The implementation process is subdivided into three components namely fuzzifier, rule base and defuzzifier. The complete structures of the fuzzy controller with other blocks are shown in figure 5. the function of the fuzzifier is to transform crisp inputs into fuzzy inputs. Crisp inputs for the accelerator, brake and battery are 8-bit binary value representing the current reading, 3-bit binary value for gear, 2-bit binary value for gear and stream of pulses for speed. The first step is to convert the crisp inputs to fuzzy inputs; for those, compare the crisp inputs with the membership function parameters of variables respectively. Rule evaluation is the second step of the fuzzy logic process, and determines what control action should occur in response to a given set of input values. A rule base for this system is created as shown in table 1, 2, 3, 4. Totally, there are 70 rules written for this design. Sample lists of rules are shown in the matrix format. The rule evaluation method used is “min-max” inferences, since it takes the minimum of the antecedents to determine rule strength and the maximum of the rule strengths for each consequent to determine fuzzy outputs.
When Terrain – Sm, Gear – 4,
Table 1 : Rule base for smooth terrain
When Terrain -R ,Gear-4
Table 2 : Rule base for rough terrain
When Terrain -U, Gear-4
Table 3 : Rule base for uphill terrain
When Terrain -D, Gear-4
Table 4 : Rule base for downhill terrain
Defuzzification is the last step in fuzzy logic process, which transforms the fuzzy outputs to crisp output based on the output membership function. In defuzzification, all significant outputs will be combined into a specific, comprehensive result to get crisp output. One of the most common defuzzification techniques called center of gravity or centroid method is used here.
PWM Driver Unit
In this unit, the output from the fuzzy controller to the motor is considered. The input to the motor can be given in terms of the pulse width modulation signal. Since this system has been designed as closed-loop, the feedback from the motor has to be taken. A feedback device’s basic function is to transform a physical parameter into an electrical signal for use by a motion controller. Common feedback devices are encoders for position feedback, tachometers for velocity feedback, and accelerometers for acceleration feedback. Among the above-mentioned ways to measure the speed of the motor, the optical encoder technique is used here. The crisp output from the defuzzifier is given to the pulse width generator to generate the PWM signal to drive the motor. The motor is connected to the FPGA through the driver circuit as shown in figure 6. Actually, this PWM signal is given as a gate signal to the MOSFET in the drive unit, which in turn drives the motor, depending upon the duty cycle of the signal.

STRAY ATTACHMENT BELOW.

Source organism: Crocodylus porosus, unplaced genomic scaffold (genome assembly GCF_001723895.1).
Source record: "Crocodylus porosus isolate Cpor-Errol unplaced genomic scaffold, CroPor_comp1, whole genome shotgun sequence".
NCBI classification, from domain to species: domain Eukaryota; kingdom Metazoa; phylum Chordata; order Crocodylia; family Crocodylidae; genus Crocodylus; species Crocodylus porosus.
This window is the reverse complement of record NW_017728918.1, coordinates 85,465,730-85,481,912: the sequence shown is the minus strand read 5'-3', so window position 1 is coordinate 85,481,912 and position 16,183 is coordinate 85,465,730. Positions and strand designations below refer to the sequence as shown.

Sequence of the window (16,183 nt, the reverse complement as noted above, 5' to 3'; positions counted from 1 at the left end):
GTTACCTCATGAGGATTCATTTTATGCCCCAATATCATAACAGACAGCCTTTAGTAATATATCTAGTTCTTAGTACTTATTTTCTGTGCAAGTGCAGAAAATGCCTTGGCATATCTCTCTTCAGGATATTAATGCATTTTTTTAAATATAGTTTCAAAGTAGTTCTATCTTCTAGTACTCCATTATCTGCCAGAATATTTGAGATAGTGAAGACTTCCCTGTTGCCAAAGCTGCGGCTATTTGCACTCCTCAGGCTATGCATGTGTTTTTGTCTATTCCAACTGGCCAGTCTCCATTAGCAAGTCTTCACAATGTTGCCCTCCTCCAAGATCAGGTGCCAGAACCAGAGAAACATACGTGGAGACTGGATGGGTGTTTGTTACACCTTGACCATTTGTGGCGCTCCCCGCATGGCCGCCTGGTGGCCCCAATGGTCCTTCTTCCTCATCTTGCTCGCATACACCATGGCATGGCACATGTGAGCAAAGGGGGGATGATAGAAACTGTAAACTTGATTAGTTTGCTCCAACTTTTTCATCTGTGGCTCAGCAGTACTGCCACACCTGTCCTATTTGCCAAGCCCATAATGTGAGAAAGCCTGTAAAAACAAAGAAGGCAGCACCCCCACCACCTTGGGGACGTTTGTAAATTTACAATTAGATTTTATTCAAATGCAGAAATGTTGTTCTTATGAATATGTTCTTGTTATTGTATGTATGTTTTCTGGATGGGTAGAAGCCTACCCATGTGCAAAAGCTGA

A totem pole transistor is used before the MOSFET to decide whether the MOSFET is to be turned on or off. Also, the direction of rotation (i.e.) clockwise or anticlockwise direction is decided by the control signal, which is generated by the FPGA. When the gear is chosen to be reverse, then the control signal is set to 0 to make the motor rotate in the anticlockwise direction. Otherwise, this control signal is set to 1 for all other gears to make the motor rotate in clockwise direction. For achieving this operation, a relay coil with DPDT switch is used. For 100% duty cycle, the motor runs at its maximum speed and for 10%, it runs at its lowest speed. The PWM signal is generated with reference to the external clock signal. Since the motor is running at a speed of 100 Hz, the PWM signal is generated at this frequency. The on and off period of the PWM signal is varied with reference to the generated clock frequency. These feedback signals from the motor that are generated are then fed into the controller where pulses are counted based on the signals received and the speed is determined internally to decide the speed for the successive moments for the motor.
The function of the display unit is to display the terrain type, gear chosen, accelerator status, braking status, battery charge status and speed of the motor in Liquid Crystal Display (LCD). In order to display any information in LCD, first it has to be first initialized and then the data is sent. The one factor to be considered here is sending the information to LCD in terms of ASCII. So the LCD module has to change the decimal value to ASCII or std_logic_vector to ASCII respectively. Three control signals such as Enable, Register Select and Read/Write are generated from the FPGA and given to LCD. And, ASCII values are passed to LCD through 8-bit data lines. Figure 7 shows the interfacing of LCD with FPGA.
Here, 20 * 4 LCD display is used. To display any information in any row, the appropriate row address has to be selected and the cursor has to be removed there. The cursor address for this LCD is given below.
80 81 82 ………. 93 — 1st row
C0 C1 C2………D3 —- 2nd row
94 95 96 ………..A7 — 3rd row
D4 D5 D6………E7 — 4th row
To initialize the LCD, the following steps have to be carried out for the initialization process, waiting for required period of time after the execution of each step.
1. Send 38h to LCD for function set
2. Send 0Eh for display on and cursor on
3. Send 01h for clear display
4. Send 1Ch for shift the entire display to the right
5. Send 02h for return home
Then, send the row address to LCD and the information to display. The required clock for this module is generated internally with reference to the external clock.